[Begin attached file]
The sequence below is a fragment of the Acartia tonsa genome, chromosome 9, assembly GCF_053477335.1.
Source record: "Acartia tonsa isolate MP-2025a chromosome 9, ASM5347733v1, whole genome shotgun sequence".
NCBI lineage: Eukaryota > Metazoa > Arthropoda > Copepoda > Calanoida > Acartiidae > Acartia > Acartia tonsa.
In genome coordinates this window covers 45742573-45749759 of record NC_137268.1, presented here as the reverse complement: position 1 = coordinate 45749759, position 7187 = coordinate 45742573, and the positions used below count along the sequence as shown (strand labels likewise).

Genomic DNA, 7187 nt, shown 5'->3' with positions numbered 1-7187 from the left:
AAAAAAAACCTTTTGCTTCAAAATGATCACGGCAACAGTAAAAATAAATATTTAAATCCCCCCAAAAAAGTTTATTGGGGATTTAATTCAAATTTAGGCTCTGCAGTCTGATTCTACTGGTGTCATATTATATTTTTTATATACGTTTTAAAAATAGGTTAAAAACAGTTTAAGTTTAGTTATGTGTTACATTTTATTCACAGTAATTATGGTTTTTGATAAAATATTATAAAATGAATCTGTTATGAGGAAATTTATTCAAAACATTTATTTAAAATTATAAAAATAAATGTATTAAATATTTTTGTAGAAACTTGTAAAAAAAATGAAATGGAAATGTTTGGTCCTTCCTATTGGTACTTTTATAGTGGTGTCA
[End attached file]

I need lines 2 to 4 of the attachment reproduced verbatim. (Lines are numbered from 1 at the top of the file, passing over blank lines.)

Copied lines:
Source record: "Acartia tonsa isolate MP-2025a chromosome 9, ASM5347733v1, whole genome shotgun sequence".
NCBI lineage: Eukaryota > Metazoa > Arthropoda > Copepoda > Calanoida > Acartiidae > Acartia > Acartia tonsa.
In genome coordinates this window covers 45742573-45749759 of record NC_137268.1, presented here as the reverse complement: position 1 = coordinate 45749759, position 7187 = coordinate 45742573, and the positions used below count along the sequence as shown (strand labels likewise).